Surely everyone, at one time or another, has been given a pocket knife. Either by a father, a grandfather or in exchange for hard currency by the guy working behind the glass counter in the gas station when you were twelve. They are all special moments in their own way and a rites of passage, especially for twelve-year-old boys.
A pocket knife is like a good pair of boots. You can take them everywhere. And today’s pocket knives are as good looking and well designed as they are high tech and useful. You also don’t have to be going into the woods whittling a spoon around a campfire every other weekend to own a pocket knife. However, if you do go camping, people are protective about their tools so it’s important to have your own. The last thing they want to hear is, ‘Umm, can I borrow your knife for a minute?’ I have heard this question asked a few times, followed by some funny answers (most not repeatable here). One of the best was a simple ‘No.’ Sometimes you can say the most with just a single word.
Which Pocket knife is best for me?
There is a huge array of pocket knives out there and they range from dollar store standard to prices you may not believe. They also vary in style, from a simple blade to a Swiss Army knife with more bells and whistles than Rio during Carnival.
When shopping for a pocket knife, it’s best to look for a name brand with a good reputation. For an everyday carry knife, I think a single blade folding knife is the best option with little chance of anything going wrong. So with that in mind, let’s look at CRKT, one of the best options available to you today.
The Columbia River Knife & Tool Company (CRKT) is the brainchild of two guys (Paul Gillespie and Rod Bremer) from Kershaw Knives with a back-to-basics mentality. Indeed, the name of their first knife that was introduced at the Shot Show was called K.I.S.S. (Keep it Super Simple). After this breakthrough they went on to make knives for some of the biggest names in the business. CRKT are now based out of Oregon and their lineup is second to none. You could hardly go wrong with any of them but let’s look at some of our favorites to help you decide.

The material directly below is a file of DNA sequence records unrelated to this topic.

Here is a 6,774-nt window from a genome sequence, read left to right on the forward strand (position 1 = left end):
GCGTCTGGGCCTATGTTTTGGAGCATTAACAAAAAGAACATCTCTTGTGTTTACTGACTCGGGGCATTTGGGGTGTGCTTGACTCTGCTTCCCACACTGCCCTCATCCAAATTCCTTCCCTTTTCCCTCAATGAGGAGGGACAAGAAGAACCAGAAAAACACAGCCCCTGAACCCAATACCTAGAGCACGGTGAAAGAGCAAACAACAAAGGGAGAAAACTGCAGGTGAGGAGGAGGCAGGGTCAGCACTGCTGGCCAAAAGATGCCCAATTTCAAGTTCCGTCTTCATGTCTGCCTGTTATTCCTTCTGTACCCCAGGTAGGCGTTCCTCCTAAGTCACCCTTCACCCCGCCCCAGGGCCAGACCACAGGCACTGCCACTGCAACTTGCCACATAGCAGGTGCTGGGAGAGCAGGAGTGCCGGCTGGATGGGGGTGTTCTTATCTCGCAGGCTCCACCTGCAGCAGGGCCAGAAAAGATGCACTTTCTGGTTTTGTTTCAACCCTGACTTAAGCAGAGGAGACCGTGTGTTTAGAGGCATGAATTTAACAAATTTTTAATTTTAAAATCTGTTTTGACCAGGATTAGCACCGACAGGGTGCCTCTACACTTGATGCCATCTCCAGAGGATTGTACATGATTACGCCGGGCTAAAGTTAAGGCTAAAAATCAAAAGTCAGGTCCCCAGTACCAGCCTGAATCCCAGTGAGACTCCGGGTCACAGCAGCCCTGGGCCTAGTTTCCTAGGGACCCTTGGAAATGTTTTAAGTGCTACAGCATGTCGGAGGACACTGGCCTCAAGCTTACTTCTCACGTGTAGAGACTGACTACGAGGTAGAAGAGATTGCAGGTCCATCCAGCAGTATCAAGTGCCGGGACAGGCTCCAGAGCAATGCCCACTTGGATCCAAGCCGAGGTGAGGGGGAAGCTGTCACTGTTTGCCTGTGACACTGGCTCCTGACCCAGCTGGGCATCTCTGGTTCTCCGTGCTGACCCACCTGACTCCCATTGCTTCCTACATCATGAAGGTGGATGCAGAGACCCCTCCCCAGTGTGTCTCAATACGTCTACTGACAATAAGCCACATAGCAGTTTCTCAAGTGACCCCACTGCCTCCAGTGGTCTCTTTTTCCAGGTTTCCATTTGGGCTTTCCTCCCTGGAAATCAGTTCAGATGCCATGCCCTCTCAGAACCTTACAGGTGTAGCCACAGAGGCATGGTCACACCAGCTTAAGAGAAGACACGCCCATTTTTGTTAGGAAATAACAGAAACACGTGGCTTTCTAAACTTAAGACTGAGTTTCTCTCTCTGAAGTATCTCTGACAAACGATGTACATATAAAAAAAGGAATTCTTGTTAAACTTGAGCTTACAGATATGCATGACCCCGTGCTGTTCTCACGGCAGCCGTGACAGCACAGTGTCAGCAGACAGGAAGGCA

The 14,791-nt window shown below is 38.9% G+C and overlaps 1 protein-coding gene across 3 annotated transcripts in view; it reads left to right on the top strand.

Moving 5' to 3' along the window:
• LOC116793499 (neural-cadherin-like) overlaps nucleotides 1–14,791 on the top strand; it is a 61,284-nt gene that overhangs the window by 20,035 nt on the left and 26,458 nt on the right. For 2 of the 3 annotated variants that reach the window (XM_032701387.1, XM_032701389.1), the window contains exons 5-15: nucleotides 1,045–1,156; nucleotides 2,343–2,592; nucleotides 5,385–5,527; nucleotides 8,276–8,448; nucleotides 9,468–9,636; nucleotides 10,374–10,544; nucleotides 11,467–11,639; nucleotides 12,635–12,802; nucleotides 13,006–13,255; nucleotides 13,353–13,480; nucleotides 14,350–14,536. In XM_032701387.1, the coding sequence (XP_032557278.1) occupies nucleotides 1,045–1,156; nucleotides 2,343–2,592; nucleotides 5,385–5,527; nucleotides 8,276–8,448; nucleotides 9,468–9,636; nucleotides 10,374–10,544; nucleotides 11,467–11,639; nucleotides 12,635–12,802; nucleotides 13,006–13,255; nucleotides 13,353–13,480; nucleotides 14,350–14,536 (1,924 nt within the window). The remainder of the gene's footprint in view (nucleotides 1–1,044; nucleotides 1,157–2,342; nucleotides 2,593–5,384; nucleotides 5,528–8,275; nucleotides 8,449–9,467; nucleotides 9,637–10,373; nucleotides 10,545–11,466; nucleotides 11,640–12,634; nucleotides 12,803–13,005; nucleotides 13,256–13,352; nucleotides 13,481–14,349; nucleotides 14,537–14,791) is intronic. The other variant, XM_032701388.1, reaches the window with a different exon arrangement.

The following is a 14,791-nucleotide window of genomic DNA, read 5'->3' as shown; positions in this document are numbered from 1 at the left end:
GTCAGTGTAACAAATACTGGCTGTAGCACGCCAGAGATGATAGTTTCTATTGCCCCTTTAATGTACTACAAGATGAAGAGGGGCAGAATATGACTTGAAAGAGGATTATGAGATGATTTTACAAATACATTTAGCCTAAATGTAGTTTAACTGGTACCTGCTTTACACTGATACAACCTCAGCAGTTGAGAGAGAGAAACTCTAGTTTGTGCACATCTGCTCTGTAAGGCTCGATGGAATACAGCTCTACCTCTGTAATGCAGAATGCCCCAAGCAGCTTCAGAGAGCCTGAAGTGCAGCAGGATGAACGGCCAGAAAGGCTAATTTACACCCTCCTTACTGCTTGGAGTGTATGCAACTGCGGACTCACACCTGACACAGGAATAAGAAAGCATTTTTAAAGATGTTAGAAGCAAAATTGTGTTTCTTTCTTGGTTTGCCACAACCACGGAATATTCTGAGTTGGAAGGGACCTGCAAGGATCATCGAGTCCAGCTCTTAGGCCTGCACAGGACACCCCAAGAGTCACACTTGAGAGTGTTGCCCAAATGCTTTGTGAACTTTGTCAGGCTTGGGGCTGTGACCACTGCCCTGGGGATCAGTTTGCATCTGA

Drifter 6450K G10
This is a great everyday utility knife that won’t break your heart or your bank balance if you have to replace it. The CRKT Drifter 6450K G10 is the workhorse of the CRKT range, and certainly no less popular for it.
This is a tough knife with stainless steel liners that make it ideal for heavy, constant use. This is your ‘steel toecap boots’ pocket knife, not your ‘Italian loafers.’ They are damn proud of it and rightly so.
K415KXP Ken Onion Ripple
And now for something completely different. The CRKT K415KXP Ken Onion Ripple is as saucy as a direct hit on a Heinz factory. Ken Onion is famous for the fast revealing Blur, but this knife is all about stealth and seduction.
From the satin finish to the aluminum blade that will eliminate oxidation and any stickiness, this knife is ninja quiet and James Bond smooth. The use of 2Cr13 liners on the blade and the Ikoma Korth Bearing System (IKBS) also show this knife is not just about style, there is considerable substance too.
CKRT are well known for doing things a little differently, so it’s well worth having a look at the CRKT Fossil 3.96″ BLK/STS VEFF SERR. While it does look a little strange and you will no doubt be asked to hand it over by curious onlookers, there is a reason behind each design feature.
The fin at the bottom of the blade forms an excellent finger protector and the hammered scales on the handle provide excellent traction for a super firm grip. The lock is strong, the serrations can add a little more bite to your slice and the ball bearing IKBS means it opens as fast as your five-year-olds presents on Christmas morning.
The guys at CKRT really know what they are doing and if you combine all their collaborations they probably have more experience in this area of knife making than any other brand. Their products are well put together, well thought out and with a level of design that puts some other pocket knives to shame. Basically, any of these knives are worth buying and keeping for years to come.
Image credit via Flickr Creative Commons: James C